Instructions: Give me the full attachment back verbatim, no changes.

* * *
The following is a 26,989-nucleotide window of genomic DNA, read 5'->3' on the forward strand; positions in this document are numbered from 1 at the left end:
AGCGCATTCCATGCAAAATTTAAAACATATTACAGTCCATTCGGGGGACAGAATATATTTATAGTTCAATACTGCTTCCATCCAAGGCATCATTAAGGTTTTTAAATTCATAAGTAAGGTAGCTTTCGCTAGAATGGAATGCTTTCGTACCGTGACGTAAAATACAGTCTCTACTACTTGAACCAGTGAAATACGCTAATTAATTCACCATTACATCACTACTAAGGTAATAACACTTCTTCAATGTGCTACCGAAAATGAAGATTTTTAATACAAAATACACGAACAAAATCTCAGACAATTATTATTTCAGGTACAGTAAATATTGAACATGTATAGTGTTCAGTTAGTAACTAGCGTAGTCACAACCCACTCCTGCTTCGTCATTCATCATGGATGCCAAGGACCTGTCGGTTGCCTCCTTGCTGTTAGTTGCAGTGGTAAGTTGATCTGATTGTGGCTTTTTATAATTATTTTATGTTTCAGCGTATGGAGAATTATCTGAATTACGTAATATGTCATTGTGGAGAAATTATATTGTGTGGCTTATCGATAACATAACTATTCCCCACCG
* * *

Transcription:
The following is a 26,989-nucleotide window of genomic DNA, read 5'->3' on the forward strand; positions in this document are numbered from 1 at the left end:
AGCGCATTCCATGCAAAATTTAAAACATATTACAGTCCATTCGGGGGACAGAATATATTTATAGTTCAATACTGCTTCCATCCAAGGCATCATTAAGGTTTTTAAATTCATAAGTAAGGTAGCTTTCGCTAGAATGGAATGCTTTCGTACCGTGACGTAAAATACAGTCTCTACTACTTGAACCAGTGAAATACGCTAATTAATTCACCATTACATCACTACTAAGGTAATAACACTTCTTCAATGTGCTACCGAAAATGAAGATTTTTAATACAAAATACACGAACAAAATCTCAGACAATTATTATTTCAGGTACAGTAAATATTGAACATGTATAGTGTTCAGTTAGTAACTAGCGTAGTCACAACCCACTCCTGCTTCGTCATTCATCATGGATGCCAAGGACCTGTCGGTTGCCTCCTTGCTGTTAGTTGCAGTGGTAAGTTGATCTGATTGTGGCTTTTTATAATTATTTTATGTTTCAGCGTATGGAGAATTATCTGAATTACGTAATATGTCATTGTGGAGAAATTATATTGTGTGGCTTATCGATAACATAACTATTCCCCACCG